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Search results for 'captioning research'

128 Learning Center results found.

Advanced Television Closed Captioning Research Report

This 1998 report, prepared by the National Center for Accessible Data (NCAD) and the WGBH Research Department, discusses Advanced Television (ATV), a product which would allow the utilization of captioning features, such as flexibility of caption placement, color choices, and controlled reading rates. Fonts chosen for this study include: Helvetica, Times, and Monaco, with Helvetica being the clear choice of participants. Also includes reactions to the mix of an upper- and lowercase character format as opposed to all caps, and presents feedback on the two types of character spacing: mono and proportional. Photos of television clips that show various captioning styles are included, although difficult to read. Lots of participant feedback. about research, captioning

ERIC Digests and Database Reports on Captioning Research Results (Nine Reports)

Included are nine ERIC reports: (1) "Closed-Captioned Prompt Rates: Their Influence on Reading Outcomes.," (2) "Closed Captioned TV: A Resource for ESL Literacy Education.," (3) "Closed Captioned Television for Adult LEP Literacy Learners.," (4) "ESL Literacy for a Linguistic Minority: The Deaf Experience.," (5) "Literacy Instruction Through Communicative and Visual Arts.," (6) "ESL Instruction for Learning Disabled Adults.," (7) "Using the Technology of Closed-Captioned Television to Teach Reading to Handicapped Students: Performance Reports," (8) "Using Captioned TV for Teaching Reading: FASTBACK 359," and (9) "The Effectiveness of Television Captioning on Comprehension and Preference." about research, captioning

Research on Closed Captioning

At the PAC3 at JALT Conference (2001), Gordon Liversidge discusses research showing that the presence of captioning aids comprehension and/or acquisition. However, most studies do not consider the link between viewing and activities. The first section explains the regional and disciplinary fragmentation of closed captioning research. The second section introduces comprehensive studies each of which contain a number of experiments. The third section presents smaller experiments that examine specific questions. about research, captioning

Captioning Key - Captioning Presentation Rate Research

This appendix is a research document which contains a conglomerate of studies related to both children and adults and how they view, read, and prefer captions. Initially, it seems to be common sense that verbatim captioning is the ideal, the mark of true equal access. However, it may be possible for spoken audio to be delivered so quickly that most people cannot read its verbatim captioning, which seems counter-productive to the goal of equal access. From about captioning-key

Caption Features for Indicating Non-speech Information: Research Toward Standardization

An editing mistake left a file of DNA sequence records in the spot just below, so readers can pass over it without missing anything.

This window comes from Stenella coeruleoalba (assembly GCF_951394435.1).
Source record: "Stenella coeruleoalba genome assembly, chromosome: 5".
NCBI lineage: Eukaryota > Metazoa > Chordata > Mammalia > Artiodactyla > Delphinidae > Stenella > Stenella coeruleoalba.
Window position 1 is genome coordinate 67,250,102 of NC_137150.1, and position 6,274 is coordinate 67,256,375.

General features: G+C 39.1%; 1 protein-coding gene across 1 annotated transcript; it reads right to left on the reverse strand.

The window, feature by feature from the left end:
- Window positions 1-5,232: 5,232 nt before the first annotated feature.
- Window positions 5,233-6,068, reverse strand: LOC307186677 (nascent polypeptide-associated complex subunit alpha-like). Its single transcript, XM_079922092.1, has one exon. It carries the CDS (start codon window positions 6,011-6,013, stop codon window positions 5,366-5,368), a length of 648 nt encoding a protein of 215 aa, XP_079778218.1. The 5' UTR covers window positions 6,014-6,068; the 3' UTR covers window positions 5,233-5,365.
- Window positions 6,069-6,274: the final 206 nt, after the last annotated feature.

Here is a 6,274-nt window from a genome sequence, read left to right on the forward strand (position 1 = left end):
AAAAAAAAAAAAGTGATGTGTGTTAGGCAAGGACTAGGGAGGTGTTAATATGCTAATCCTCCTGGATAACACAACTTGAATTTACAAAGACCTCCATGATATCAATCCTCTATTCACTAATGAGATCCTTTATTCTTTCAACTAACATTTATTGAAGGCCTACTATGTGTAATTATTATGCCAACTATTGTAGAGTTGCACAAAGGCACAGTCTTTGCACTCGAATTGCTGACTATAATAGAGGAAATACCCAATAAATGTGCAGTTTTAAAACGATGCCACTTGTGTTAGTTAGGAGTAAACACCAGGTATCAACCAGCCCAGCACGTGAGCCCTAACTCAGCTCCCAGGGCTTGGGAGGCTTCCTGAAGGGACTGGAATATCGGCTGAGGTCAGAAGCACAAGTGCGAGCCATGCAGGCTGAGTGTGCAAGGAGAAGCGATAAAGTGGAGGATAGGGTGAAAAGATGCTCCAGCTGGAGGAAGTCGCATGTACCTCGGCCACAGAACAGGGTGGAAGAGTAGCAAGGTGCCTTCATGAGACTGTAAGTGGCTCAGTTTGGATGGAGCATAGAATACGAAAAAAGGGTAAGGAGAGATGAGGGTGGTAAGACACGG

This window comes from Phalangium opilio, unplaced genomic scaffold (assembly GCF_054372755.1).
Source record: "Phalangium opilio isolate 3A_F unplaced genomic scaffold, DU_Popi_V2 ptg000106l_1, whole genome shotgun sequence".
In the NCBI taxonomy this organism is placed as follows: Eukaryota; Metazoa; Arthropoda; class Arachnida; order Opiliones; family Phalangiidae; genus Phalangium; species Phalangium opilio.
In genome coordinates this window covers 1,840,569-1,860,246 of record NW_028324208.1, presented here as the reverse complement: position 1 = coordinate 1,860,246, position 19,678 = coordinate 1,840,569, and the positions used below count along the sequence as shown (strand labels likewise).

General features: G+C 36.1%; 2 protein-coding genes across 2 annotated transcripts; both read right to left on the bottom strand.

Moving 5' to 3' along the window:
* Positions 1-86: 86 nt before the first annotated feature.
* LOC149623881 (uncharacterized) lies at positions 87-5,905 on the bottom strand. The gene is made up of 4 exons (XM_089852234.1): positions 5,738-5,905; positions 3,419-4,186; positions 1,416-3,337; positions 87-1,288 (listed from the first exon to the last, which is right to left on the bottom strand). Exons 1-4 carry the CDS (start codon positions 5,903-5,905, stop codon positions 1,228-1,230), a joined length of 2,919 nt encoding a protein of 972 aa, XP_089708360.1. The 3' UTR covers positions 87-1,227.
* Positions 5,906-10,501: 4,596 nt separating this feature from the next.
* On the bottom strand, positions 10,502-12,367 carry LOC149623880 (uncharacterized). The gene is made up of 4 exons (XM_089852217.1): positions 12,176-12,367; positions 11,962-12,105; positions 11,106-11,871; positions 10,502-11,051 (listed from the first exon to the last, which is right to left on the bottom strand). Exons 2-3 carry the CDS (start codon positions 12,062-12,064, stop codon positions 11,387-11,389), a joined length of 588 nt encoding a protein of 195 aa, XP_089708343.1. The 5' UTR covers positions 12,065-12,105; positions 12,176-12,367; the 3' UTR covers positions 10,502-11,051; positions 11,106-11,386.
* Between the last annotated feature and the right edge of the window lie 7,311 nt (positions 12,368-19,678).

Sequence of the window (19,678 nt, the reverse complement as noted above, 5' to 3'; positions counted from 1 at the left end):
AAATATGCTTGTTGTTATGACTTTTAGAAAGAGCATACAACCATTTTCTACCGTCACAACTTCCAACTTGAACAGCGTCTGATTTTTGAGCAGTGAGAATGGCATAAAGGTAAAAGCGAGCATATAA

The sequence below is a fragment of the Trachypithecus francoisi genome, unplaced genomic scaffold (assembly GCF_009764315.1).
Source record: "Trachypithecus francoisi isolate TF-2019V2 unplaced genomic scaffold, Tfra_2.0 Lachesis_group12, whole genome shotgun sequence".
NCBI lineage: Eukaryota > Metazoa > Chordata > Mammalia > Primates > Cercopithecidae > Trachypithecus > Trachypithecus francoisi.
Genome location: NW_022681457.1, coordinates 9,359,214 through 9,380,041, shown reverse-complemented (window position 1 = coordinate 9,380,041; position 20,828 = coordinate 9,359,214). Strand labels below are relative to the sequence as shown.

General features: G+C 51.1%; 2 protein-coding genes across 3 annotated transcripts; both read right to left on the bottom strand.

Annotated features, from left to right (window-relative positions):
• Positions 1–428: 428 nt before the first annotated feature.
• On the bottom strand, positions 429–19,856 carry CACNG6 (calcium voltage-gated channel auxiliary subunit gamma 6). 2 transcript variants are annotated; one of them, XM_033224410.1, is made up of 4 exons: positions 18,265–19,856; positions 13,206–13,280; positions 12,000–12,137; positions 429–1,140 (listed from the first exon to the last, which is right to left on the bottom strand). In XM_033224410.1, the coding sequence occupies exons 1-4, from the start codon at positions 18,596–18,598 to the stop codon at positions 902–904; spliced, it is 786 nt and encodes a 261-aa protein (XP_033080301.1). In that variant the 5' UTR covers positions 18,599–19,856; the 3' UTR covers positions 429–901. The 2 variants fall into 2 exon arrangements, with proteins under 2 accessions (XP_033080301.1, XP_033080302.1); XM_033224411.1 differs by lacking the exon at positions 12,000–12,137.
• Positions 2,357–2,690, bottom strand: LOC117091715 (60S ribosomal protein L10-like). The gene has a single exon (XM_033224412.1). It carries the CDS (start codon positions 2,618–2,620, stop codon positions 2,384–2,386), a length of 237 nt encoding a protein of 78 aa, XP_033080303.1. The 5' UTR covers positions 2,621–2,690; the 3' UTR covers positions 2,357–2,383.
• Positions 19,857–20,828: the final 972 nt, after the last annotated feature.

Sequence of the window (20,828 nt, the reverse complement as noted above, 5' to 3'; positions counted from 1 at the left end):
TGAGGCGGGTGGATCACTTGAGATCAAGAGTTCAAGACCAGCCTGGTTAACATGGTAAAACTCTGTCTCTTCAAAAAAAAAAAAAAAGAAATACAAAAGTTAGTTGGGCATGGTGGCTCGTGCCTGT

Project funded in 1996 by the U.S. Department of Education Office of Special Education Programs and Gallaudet University. Studies the variations in captioning conventions for conveying non-speech information (NSI). NSI includes: identification of speaker, sound effects, music, manner of speaking, audience reaction, and indication of a title (book, film, newspaper, play, etc.). A total of 189 deaf and hard of hearing consumers in the study confirmed the importance of consistent presentation of this information. One implication that pertains to presentation rate is that while NSI is crucial in conveying information about plot, humor, mood, or meaning of a spoken passage, it does add more written language for the viewer to process. Pictures of the captioned clips used in the study are included. about research, captioning

Deaf Consumers' Views About Captioning

A study conducted by Carol J. LaSasso and Cynthia M. King in July of 1994. Presented in question/answer format. States that "it is important that deaf people have early input into decisions made by television manufactures and caption providers to ensure that captions meet the needs of the primary group for which they were developed." Addresses the desire of persons who are deaf and hard of hearing to have the option of placing captions anywhere on the screen, as well as being able to choose from a variety of colors for the captions. Includes comments from deaf and hard of hearing participants. about research, captioning

Word Frequency in Captioned Television

Written by Carl Jensema and Michele Rovins. This paper states, "There are more than 500,000 words in the English language, but a person who masters the use of 250 words . . . will recognize more than two-thirds of all words shown in television captions." For people with limited reading skills, this is a great advantage. The list was created by taking scripts from the various television programs utilized in the study and combining them. Such words include: "the," "before," "around," "please," "yeah," and many others. The table showing the complete list of words is located on the last page of the article. about research, captioning

Audio Description: Research Into Awareness Levels

As part of the United Kingdom's (UK) Office of Communications (Ofcom) Access Service Review, this report details the results of Ofcom's advertising campaign to increase public awareness about audio description on British television. Prior to the campaign, fewer than 40% of UK adults (and fewer than 37% of visually impaired UK adults) were aware of audio description services, a severe departure from the level of familiarity with captions (known as subtitles in the UK) at 90% and sign language interpreting at 86%. Ofcom commissioned this study to measure the effectiveness of its campaign to educate the general public about audio description, as well as to: (1) establish awareness levels of audio description within the visually impaired community, (2) investigate usage of audio description services, as well as other tools used to access television, within the visually impaired community, and (3) understand media consumption among groups of visually impaired people, and identify any differences that might ex...Read More about research, description

Viewer Reaction To Different Captioned Television Speeds

A study performed by the Institute for Disabilities Research and Training, Inc. (IDRT), June 1997. Reprinted with permission. This paper includes graphs and charts relating to an experiment studying different captioning speeds. The test subjects included deaf and hard of hearing people as well as hearing people. about research, captioning